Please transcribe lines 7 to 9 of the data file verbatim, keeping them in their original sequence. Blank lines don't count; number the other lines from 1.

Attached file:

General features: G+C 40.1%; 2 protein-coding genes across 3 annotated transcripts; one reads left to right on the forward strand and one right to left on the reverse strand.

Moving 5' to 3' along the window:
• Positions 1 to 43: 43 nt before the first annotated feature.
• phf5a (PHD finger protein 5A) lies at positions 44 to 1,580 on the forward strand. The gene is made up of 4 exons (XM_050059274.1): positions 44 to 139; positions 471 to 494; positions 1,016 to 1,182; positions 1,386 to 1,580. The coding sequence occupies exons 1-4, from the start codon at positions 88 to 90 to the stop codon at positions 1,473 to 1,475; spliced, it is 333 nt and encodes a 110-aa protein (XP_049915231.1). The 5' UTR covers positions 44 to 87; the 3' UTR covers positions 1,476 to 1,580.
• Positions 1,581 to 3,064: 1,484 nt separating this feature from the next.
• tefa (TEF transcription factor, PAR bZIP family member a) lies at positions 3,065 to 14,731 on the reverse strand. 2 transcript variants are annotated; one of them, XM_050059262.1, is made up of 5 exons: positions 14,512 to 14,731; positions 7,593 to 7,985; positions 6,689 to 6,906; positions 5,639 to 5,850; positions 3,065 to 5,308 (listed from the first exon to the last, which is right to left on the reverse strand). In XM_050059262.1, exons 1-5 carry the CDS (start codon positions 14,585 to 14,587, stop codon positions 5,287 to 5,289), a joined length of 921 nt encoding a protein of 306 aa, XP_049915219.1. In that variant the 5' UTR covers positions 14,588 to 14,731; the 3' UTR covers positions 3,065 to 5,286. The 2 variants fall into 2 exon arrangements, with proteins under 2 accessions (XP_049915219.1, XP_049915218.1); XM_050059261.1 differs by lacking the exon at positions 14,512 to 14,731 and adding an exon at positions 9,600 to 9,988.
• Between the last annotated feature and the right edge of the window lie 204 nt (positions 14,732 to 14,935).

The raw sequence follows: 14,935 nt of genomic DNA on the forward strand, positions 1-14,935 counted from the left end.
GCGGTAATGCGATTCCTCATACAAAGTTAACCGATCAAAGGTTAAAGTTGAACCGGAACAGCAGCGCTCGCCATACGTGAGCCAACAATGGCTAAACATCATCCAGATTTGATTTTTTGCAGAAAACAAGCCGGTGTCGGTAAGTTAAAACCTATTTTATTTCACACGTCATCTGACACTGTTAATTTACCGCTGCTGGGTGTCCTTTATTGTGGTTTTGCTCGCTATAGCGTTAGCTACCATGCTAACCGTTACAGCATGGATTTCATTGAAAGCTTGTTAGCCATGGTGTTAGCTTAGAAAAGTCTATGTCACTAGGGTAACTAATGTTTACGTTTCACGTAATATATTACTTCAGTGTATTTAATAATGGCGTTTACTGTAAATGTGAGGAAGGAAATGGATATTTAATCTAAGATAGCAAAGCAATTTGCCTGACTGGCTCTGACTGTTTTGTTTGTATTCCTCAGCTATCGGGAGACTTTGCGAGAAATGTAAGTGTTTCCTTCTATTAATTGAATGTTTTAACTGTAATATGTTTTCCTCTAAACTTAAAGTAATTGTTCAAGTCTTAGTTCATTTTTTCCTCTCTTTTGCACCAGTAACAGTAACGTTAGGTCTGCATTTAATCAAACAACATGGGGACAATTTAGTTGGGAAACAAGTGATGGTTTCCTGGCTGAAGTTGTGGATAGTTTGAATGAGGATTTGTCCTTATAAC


• Between the last annotated feature and the right edge of the window lie 204 nt (positions 14,732 to 14,935).

The raw sequence follows: 14,935 nt of genomic DNA on the forward strand, positions 1-14,935 counted from the left end.
GCGGTAATGCGATTCCTCATACAAAGTTAACCGATCAAAGGTTAAAGTTGAACCGGAACAGCAGCGCTCGCCATACGTGAGCCAACAATGGCTAAACATCATCCAGATTTGATTTTTTGCAGAAAACAAGCCGGTGTCGGTAAGTTAAAACCTATTTTATTTCACACGTCATCTGACACTGTTAATTTACCGCTGCTGGGTGTCCTTTATTGTGGTTTTGCTCGCTATAGCGTTAGCTACCATGCTAACCGTTACAGCATGGATTTCATTGAAAGCTTGTTAGCCATGGTGTTAGCTTAGAAAAGTCTATGTCACTAGGGTAACTAATGTTTACGTTTCACGTAATATATTACTTCAGTGTATTTAATAATGGCGTTTACTGTAAATGTGAGGAAGGAAATGGATATTTAATCTAAGATAGCAAAGCAATTTGCCTGACTGGCTCTGACTGTTTTGTTTGTATTCCTCAGCTATCGGGAGACTTTGCGAGAAATGTAAGTGTTTCCTTCTATTAATTGAATGTTTTAACTGTAATATGTTTTCCTCTAAACTTAAAGTAATTGTTCAAGTCTTAGTTCATTTTTTCCTCTCTTTTGCACCAGTAACAGTAACGTTAGGTCTGCATTTAATCAAACAACATGGGGACAATTTAGTTGGGAAACAAGTGATGGTTTCCTGGCTGAAGTTGTGGATAGTTTGAATGAGGATTTGTCCTTATAAC